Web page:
One of the most compelling next-generation uses for 5G is what’s called massive sensing. This is where millions, potentially even billions, of sensors could generate data from buildings and electric grids, factories, farm fields, or other infrastructure and locations.
These data-generating environments could be similar to today’s Internet of Things (IoT), but with many more endpoints connected and, potentially, in high-density deployments. For this reason, massive sensing is optimized for inexpensive, low-power devices—such as sensors and RFID tags—that may intermittently transmit small amounts of data.
Massive sensing is often associated with the next phase of advanced industry, called Industry 4.0. In these settings, artificial intelligence (AI), machine learning (ML), and cloud and edge technologies are used together to modernize manufacturing processes and distribution.
Other potential massive sensing use cases include fleet and asset management, inventory optimization, health monitoring, wearable connectivity, and control of “smart” buildings and cities. “We have seen a lot of interest from the business owners we’re talking to,” says Durga Satapathy, Director of Advanced & Emerging Technologies, with T-Mobile.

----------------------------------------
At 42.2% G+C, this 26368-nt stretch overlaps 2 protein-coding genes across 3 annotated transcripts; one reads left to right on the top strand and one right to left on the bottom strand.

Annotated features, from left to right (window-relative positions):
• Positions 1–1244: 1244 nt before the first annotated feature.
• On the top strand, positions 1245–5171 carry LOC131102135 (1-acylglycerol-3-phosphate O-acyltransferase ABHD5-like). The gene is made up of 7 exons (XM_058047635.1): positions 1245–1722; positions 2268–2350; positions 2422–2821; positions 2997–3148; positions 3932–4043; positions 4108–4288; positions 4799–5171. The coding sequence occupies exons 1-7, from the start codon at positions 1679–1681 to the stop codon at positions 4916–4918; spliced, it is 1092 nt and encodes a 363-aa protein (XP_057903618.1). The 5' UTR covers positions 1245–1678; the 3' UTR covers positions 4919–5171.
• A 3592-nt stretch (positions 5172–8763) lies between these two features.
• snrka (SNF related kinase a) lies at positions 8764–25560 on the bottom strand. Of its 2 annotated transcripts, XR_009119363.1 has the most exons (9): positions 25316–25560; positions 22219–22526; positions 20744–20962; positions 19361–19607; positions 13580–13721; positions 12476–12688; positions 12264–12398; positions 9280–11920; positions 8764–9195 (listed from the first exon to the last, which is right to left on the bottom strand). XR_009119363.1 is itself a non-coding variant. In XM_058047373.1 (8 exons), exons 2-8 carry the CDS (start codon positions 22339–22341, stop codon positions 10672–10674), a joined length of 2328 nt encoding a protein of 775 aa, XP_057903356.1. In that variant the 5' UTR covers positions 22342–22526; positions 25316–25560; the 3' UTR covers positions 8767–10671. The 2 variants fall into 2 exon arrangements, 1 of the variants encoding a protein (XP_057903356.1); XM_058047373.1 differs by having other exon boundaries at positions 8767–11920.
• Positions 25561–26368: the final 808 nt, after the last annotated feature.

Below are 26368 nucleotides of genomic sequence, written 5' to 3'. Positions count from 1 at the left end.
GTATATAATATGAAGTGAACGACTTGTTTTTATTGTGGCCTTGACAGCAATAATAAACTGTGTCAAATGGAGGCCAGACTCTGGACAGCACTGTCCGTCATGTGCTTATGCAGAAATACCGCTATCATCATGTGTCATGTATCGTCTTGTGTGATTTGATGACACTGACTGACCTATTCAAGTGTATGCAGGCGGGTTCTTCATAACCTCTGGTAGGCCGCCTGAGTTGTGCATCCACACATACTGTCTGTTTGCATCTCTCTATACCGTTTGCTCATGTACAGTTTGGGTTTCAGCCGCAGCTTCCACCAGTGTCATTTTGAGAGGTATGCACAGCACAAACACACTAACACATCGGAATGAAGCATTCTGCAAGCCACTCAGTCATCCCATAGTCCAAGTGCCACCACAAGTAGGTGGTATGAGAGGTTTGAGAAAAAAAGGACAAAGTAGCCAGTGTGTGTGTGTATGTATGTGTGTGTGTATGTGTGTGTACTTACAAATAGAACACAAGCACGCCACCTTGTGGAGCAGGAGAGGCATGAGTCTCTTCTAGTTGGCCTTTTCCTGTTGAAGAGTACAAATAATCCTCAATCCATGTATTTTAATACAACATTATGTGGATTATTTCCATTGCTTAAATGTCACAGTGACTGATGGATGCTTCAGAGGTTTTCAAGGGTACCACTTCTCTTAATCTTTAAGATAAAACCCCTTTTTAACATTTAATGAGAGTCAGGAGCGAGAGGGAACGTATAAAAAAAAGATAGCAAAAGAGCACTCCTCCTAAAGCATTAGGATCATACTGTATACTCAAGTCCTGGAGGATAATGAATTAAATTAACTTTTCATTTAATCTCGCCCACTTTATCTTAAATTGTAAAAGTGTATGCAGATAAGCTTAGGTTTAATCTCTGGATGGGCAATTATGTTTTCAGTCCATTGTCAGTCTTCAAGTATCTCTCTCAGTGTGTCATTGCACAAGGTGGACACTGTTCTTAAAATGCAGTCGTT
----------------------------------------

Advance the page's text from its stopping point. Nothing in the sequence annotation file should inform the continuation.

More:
The concept of end-point density is key to understanding and appreciating the power of massive sensing. For example, a few thousand vehicles in a distribution center may not necessarily meet the strict definition of massive sensing. But consider the multiplier effect if each truck has hundreds of containers, every container has a dozen boxes, and each box is packed with individual items—all of which are tagged for inventory and supply-chain tracking.
“That’s when you hit the tipping point [of massive sensing],” adds Satapathy.